I slept wonderfully and woke up to read for a little bit in the early morning.  I could hear the loons on the pond again all morning.

After eating breakfast, I went up to the bathhouse to see if any of my laundered clothes were dry.  Some of them were dry-ish but luckily there was a hand dryer to finish them off with!  We all took our time getting ready, paid the iron ranger for the night, and got ready to leave.  Right as we had our packs on, a guy pulled up in a car and popped out to ask if we were Cohos hikers.  He was section hiking the trail and had driven two and a half hours to day hike a couple miles south of the park and back.  We gave him some info on the logged area in case he decided to go that far, then said goodbye and started walking.

It was going to be a long road walking day and we started by taking the paved road out of the park.  We stopped at the park office a quarter mile down the road for coffee, and Chuckles won a trivia question for some free candy.  We finally started moving again, down the paved Diamond Pond Road and then turning off onto the gravel Heath Road.  That eventually turned into Bear Rock Road and it switched back and forth between paved and gravel.  It was a beautiful walk though.  We walked quickly and listened to a couple of podcasts to pass the time.

Towards the end of the road, a big red truck pulled over to say hi to us.  The guy driving knew all about the Cohos Trail and loves seeing hikers.  He had a puppy named Maggie for Magalloway, one of the nearby mountains, in the backseat and she just loved on Chuckles, also really named Maggie.

After saying goodbye, we turned onto the gravel McAllaster Road and started walking uphill through farmland.  The higher we got, the better the views were along the way.

We passed a house labeled as an “abandoned homestead” in our databook but it looked really nice and well-kept to me and even had an electric fence running.  If it is abandoned, I want it.  There was an apple tree on the road soon after with more delicious apples.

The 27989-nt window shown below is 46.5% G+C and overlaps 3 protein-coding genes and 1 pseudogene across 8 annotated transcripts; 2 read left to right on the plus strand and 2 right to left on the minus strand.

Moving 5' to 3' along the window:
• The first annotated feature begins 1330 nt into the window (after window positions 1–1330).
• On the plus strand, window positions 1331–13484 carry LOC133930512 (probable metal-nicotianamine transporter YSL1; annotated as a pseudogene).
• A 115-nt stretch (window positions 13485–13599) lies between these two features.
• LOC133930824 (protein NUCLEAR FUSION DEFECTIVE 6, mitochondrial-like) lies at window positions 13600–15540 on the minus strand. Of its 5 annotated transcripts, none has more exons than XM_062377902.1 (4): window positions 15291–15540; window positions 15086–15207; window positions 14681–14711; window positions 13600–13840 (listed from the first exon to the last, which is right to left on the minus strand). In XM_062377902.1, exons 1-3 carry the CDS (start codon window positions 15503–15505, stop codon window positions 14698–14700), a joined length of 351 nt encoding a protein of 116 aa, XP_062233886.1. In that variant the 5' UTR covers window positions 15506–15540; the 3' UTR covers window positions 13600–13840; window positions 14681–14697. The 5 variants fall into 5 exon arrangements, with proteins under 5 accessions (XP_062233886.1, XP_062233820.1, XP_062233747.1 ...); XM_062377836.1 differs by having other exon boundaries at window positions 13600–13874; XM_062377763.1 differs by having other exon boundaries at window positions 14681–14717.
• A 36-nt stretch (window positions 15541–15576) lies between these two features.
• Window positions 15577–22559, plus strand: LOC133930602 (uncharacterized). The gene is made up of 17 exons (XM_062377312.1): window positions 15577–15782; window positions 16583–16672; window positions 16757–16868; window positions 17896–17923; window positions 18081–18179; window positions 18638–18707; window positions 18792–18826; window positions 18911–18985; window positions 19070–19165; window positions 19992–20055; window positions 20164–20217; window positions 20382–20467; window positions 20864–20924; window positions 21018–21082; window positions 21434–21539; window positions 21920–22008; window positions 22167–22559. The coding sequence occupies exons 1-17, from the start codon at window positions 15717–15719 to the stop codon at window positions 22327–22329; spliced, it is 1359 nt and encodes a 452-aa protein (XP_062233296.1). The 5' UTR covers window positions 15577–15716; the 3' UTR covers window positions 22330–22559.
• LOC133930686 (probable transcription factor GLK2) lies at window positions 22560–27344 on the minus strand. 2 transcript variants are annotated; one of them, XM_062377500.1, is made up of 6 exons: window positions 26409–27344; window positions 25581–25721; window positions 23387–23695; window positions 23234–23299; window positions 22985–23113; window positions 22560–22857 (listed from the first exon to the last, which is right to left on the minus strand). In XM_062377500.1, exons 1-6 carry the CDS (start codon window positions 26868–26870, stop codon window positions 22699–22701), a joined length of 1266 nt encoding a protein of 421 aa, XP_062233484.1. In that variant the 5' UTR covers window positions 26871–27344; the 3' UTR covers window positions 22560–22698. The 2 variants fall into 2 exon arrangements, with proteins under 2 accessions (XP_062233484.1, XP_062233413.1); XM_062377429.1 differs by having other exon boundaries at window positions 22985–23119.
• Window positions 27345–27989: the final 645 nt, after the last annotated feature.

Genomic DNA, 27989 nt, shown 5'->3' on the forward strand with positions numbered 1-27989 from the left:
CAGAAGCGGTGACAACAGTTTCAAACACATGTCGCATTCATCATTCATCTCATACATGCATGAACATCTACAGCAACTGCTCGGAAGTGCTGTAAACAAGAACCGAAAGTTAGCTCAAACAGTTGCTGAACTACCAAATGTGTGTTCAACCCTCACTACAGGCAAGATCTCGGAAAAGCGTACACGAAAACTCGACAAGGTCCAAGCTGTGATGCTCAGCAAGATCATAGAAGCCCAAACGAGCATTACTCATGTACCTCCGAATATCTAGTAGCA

The road turned into Haynes Road, then Weir Road.  We were passing a lot of rental cabins and talking about how wonderful it would be if someone invited us to sit on their deck or at their picnic table to eat lunch.  Just then, we came across a truck blocking the one lane road.  It was Mr. Weir, of the old tree farm we knew we’d be passing through soon.  We stopped to chat and he invited us to sit on the deck of his cabin for lunch when we got there since it has panoramic views.  We gleefully accepted.  Trail magic!

When we got to the cabin, there was also a skimobile snack shack there, with a picnic table in the shade.  We ate there, then moved over to the cabin’s beautiful porch to enjoy the view for a while.  It was a long day but we were making great time so we could prolong the break some.

We finally had to get moving though and continued walking down the dirt road to what we thought was our only trail for the day.  The Deadwater Trail turned out to be an ATV trail that still looked like a road so it turned out we were road walking the entire day.

It brought us out to Deadwater Loop Road where a few ATVs passed us.  Most of the way down the road there was a kiosk, picnic table, and privy not mentioned in the databook.  We stopped but it was too hot in the sun to stay long.

We turned up Cedar Stream Road which we thought would be a lakeside walk along the south shore of Lake Francis.  Turned out that the road was not right next to the lake and there was some heavy woods between the two so we only got one glimpse of the lake at the beginning of the road walk.

A woman in a Ural sidecar motorcycle stopped to talk to us, which is really awesome as I always wanted one of those.  I would love to hitch somewhere in a sidecar too but this road was part of the trail.

It’s a good thing we were making good time because we had thought we might be able to find camping along the lake since it was flatter, but it was all private properties.  It’s marked as federal/state land on the map so I’m not sure how that works.  We did finally make it to the end of the lake and turned off onto the Lake Francis Trail.  We crossed a bridge and it looked pretty flat but before we got to the next bridge, we came across a cabin with a truck blocking the trail and at least a dozen hunting dogs tied up.  So much for camping right past the trailhead.

The guy sitting there told us that if we kept walking for ten minutes, we’d see a trail down to the lake and people camp there sometimes.  We took him at his word and were able to find the trail.  The lake shore was very rocky but we did find a flat-ish spot on smaller rocks to clear a few tent spaces.  We got there just in time to eat dinner before sunset.  19.5 miles for the day.